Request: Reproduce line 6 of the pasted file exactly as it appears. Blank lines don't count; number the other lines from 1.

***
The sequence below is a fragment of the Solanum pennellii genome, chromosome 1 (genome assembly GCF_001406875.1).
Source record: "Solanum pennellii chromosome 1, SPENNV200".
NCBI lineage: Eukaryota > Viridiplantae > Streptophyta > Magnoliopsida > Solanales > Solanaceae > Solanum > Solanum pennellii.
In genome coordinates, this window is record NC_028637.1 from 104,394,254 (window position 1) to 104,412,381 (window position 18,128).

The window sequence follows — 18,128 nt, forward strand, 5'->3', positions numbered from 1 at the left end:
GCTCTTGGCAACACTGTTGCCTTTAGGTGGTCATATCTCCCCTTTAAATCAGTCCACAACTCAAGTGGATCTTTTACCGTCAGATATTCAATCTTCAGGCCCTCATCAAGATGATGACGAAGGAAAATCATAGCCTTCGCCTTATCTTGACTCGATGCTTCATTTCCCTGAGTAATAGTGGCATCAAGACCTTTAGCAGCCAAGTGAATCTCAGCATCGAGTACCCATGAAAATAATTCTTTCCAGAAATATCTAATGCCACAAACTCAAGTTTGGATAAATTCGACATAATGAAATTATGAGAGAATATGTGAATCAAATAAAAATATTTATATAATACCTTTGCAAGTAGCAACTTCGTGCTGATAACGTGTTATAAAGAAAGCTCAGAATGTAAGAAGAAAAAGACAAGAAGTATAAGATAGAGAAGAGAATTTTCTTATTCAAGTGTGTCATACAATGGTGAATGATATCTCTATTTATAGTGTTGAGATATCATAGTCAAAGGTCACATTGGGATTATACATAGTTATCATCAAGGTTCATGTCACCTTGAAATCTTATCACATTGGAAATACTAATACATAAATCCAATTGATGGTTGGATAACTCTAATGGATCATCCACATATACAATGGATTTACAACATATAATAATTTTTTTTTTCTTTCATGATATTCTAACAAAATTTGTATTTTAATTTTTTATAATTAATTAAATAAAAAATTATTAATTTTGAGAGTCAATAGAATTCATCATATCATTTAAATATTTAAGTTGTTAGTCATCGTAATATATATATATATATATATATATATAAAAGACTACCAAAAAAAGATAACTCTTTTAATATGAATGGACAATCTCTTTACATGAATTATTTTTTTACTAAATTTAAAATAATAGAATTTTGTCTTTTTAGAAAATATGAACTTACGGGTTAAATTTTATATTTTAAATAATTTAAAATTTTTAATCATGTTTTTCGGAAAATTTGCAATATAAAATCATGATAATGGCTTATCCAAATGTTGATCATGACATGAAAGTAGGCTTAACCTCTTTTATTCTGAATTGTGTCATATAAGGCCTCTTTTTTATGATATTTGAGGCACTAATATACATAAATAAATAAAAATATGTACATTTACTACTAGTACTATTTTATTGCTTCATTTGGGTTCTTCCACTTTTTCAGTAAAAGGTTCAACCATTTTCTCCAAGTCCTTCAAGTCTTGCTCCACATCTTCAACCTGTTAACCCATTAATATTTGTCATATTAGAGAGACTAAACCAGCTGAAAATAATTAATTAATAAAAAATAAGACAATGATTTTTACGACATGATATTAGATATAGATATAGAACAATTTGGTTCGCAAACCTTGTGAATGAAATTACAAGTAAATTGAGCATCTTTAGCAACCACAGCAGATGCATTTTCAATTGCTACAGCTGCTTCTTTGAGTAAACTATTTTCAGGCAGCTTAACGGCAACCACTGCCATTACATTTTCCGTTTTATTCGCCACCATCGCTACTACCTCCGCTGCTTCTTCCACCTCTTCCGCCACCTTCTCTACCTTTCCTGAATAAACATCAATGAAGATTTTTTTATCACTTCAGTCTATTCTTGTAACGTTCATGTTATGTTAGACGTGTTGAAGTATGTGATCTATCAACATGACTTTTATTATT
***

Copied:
GCTCTTGGCAACACTGTTGCCTTTAGGTGGTCATATCTCCCCTTTAAATCAGTCCACAACTCAAGTGGATCTTTTACCGTCAGATATTCAATCTTCAGGCCCTCATCAAGATGATGACGAAGGAAAATCATAGCCTTCGCCTTATCTTGACTCGATGCTTCATTTCCCTGAGTAATAGTGGCATCAAGACCTTTAGCAGCCAAGTGAATCTCAGCATCGAGTACCCATGAAAATAATTCTTTCCAGAAATATCTAATGCCACAAACTCAAGTTTGGATAAATTCGACATAATGAAATTATGAGAGAATATGTGAATCAAATAAAAATATTTATATAATACCTTTGCAAGTAGCAACTTCGTGCTGATAACGTGTTATAAAGAAAGCTCAGAATGTAAGAAGAAAAAGACAAGAAGTATAAGATAGAGAAGAGAATTTTCTTATTCAAGTGTGTCATACAATGGTGAATGATATCTCTATTTATAGTGTTGAGATATCATAGTCAAAGGTCACATTGGGATTATACATAGTTATCATCAAGGTTCATGTCACCTTGAAATCTTATCACATTGGAAATACTAATACATAAATCCAATTGATGGTTGGATAACTCTAATGGATCATCCACATATACAATGGATTTACAACATATAATAATTTTTTTTTTCTTTCATGATATTCTAACAAAATTTGTATTTTAATTTTTTATAATTAATTAAATAAAAAATTATTAATTTTGAGAGTCAATAGAATTCATCATATCATTTAAATATTTAAGTTGTTAGTCATCGTAATATATATATATATATATATATATATAAAAGACTACCAAAAAAAGATAACTCTTTTAATATGAATGGACAATCTCTTTACATGAATTATTTTTTTACTAAATTTAAAATAATAGAATTTTGTCTTTTTAGAAAATATGAACTTACGGGTTAAATTTTATATTTTAAATAATTTAAAATTTTTAATCATGTTTTTCGGAAAATTTGCAATATAAAATCATGATAATGGCTTATCCAAATGTTGATCATGACATGAAAGTAGGCTTAACCTCTTTTATTCTGAATTGTGTCATATAAGGCCTCTTTTTTATGATATTTGAGGCACTAATATACATAAATAAATAAAAATATGTACATTTACTACTAGTACTATTTTATTGCTTCATTTGGGTTCTTCCACTTTTTCAGTAAAAGGTTCAACCATTTTCTCCAAGTCCTTCAAGTCTTGCTCCACATCTTCAACCTGTTAACCCATTAATATTTGTCATATTAGAGAGACTAAACCAGCTGAAAATAATTAATTAATAAAAAATAAGACAATGATTTTTACGACATGATATTAGATATAGATATAGAACAATTTGGTTCGCAAACCTTGTGAATGAAATTACAAGTAAATTGAGCATCTTTAGCAACCACAGCAGATGCATTTTCAATTGCTACAGCTGCTTCTTTGAGTAAACTATTTTCAGGCAGCTTAACGGCAACCACTGCCATTACATTTTCCGTTTTATTCGCCACCATCGCTACTACCTCCGCTGCTTCTTCCACCTCTTCCGCCACCTTCTCTACCTTTCCTGAATAAACATCAATGAAGATTTTTTTATCACTTCAGTCTATTCTTGTAACGTTCATGTTATGTTAGACGTGTTGAAGTATGTGATCTATCAACATGACTTTTATTATT